Carol describes herself as a “bar-fight girl” and wonders at the grace in her life that somehow kept her from seriously injuring someone or landing in jail. Images from Carol’s past are painful for her, and she wishes especially for her children that it had been different--not filled with her drinking and marital violence. Her story was changed dramatically by a car accident and steadily through her commitment to twelve-step work.
By giving away Carol's and Nathalie's nicknames for themselves, I may now have risked the reader's judgement. The novelist and storyteller Chimamanda Adichie warns: If we hear only "the single story" we will invariably misunderstand. "Bar-fight girl” and “church lady” do not begin to describe the many facets of Carol and Nathalie. And the word “prisoner” does not sum up an individual who is incarcerated; nonetheless, the word conjures the single story, one we think we know. The single story is a pigeonhole, a way in which we imprison one another.
It's in the Telling... and the Listening
Without a trace of emotion, a woman tells of how she shot and killed her husband while her baby lay on the bed in the same room. Emotionlessness, or dissociation, is an exquisite coping strategy, where one is guarded from the difficulty of remembering. Others, in telling their stories, feel the impact deeply. Re-traumatization can occur and in such cases creative outlets are provided. But it is also observed that trauma is transformed through the storytelling. From time to time, a participant approaches the podium, shaking with fear, crying perhaps, and then slowly a moment comes when she relaxes, her facial expression changes, and she returns to her chair visibly altered. She may report she "feels like herself again."
The German poet Friedrich Schiller wrote, "Become who you are." For this, oftentimes, something must be exposed or burned away, and it is painful. The question is for any of us: Can I bear to look? Can I bear myself through the difficulty of facing my past? Do I dare speak the truth? The unabashed goal of Truth Be Told is transformation. Talk To Me programs encourage participants to risk the chaos, the emotional trial that deep self-exploration requires.
While finding oneself involves an inner searching that typically occurs in solitude, transformation is not fulfilled alone. It is well understood in the field of human development that we come to know who we are not in isolation, but through interaction with others. It is cliche but true: we need to be heard. Where one is greeted with some measure of acceptance, what was long buried--whether secret trauma or subverted self--may emerge and be transformed. One may find a new beginning. Although there are mundane terms for this, such as "rehabilitation" and "reform," it is not going too far to call it resurrection.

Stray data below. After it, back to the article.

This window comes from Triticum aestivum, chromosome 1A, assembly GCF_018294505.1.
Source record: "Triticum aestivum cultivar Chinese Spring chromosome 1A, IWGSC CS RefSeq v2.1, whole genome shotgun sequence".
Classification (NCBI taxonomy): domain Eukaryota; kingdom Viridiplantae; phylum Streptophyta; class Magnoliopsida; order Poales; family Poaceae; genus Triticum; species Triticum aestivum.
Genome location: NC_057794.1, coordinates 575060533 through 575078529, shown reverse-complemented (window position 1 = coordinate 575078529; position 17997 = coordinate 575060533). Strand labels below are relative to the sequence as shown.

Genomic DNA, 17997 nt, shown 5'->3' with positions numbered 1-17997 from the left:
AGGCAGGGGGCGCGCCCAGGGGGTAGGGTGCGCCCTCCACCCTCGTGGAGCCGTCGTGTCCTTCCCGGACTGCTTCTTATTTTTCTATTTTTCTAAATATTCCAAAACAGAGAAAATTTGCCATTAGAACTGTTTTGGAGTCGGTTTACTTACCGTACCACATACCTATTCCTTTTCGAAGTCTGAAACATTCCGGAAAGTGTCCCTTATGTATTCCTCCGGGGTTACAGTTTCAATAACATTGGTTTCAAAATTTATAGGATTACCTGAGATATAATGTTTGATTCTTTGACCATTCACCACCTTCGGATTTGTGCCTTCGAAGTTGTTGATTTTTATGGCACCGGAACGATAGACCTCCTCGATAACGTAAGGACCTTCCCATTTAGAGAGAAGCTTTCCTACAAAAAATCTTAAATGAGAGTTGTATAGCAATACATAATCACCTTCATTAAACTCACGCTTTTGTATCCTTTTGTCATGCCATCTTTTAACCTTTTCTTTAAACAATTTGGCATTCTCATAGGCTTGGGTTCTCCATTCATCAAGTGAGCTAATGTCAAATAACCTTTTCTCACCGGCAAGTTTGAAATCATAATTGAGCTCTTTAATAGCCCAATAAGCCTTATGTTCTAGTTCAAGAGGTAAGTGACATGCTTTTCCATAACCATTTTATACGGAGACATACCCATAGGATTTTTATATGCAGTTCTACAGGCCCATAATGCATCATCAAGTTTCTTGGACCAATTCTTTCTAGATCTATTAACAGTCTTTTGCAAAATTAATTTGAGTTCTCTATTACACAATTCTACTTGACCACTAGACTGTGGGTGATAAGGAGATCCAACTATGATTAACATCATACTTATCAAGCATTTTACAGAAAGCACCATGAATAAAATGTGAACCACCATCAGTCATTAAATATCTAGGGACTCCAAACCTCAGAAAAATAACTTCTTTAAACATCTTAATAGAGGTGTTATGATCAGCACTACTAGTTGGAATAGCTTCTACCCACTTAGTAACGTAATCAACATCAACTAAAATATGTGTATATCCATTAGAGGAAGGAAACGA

It may be one of the great mysteries of human existence: What happens when people confide in one another? How is it that we enter into a conversation with a deep sense of shame or overwhelming fear and, if we are willing and courageous--and warmly received--emerge peaceful, lighter, less burdened? And why do we risk it so rarely, being open about who we are and what we’ve done? None of us is without error and regret, and yet we are reticent to share. What will happen if I let you know who I am? Will I be rejected or "sent to my room"? And thus, we imprison ourselves.
For centuries, peace with one’s past has been sought through confession. If we are able to free this age-old idea from all negative connotation, then we may perceive in it something of the archetypal human relationship. In sadness, brokenness, confusion, I come seeking a blessing—I hope to be restored by your warmth and forgiveness and encouragement. Talk to Me programs culminate in no less than a moment for each participant where such a possibility exists, where being accepted makes her acceptable.
One biography influences the other. Hearing your story changes the way I see and feel about mine. We "work on" one another, give shape to one another's lives, perhaps even create one another. At any moment, in any given conversation, each of us can be, as Nathalie says, "God with skin on."
The practical benefits of the Talk to Me programs are many. Graduates may return in the role of mentor to a new group, which adds strength to the ongoing program. Mentors have the opportunity to give back and in doing so again realize a change in their self-image, from “one needing help” to “helper"--they may even see a new role for themselves in society, a real step towards potential success beyond bars. In facing their parole board interview—a daunting task—imagine the support prisoners gain in having found self-acceptance and in having developed the ability to speak clearly and present themselves strongly. Truth Be Told graduates are better prepared to advocate on their own behalf.
Stepping Into a New Space
The woman who stood in the doorway had found the courage to read in front of the class after all, had found the strength to risk rejection, and was asking to be allowed to be vulnerable. She explained, "I wrote something myself, and I've been practicing." Carol hesitated knowing program policy prohibits the return of one who leaves, but something urged her to allow the exception. And this wounded yet brave individual stepped over the threshold back into the group and, while the others listened, began to tell her story.
For more about Truth Be Told, please visit: www.truth-be-told.org
Leah Walker lives in Austin, TX, and is a faculty member of the certificate program of the Center for Biography and Social Art. For more on the subject of biography, please visit: biographysocialart.org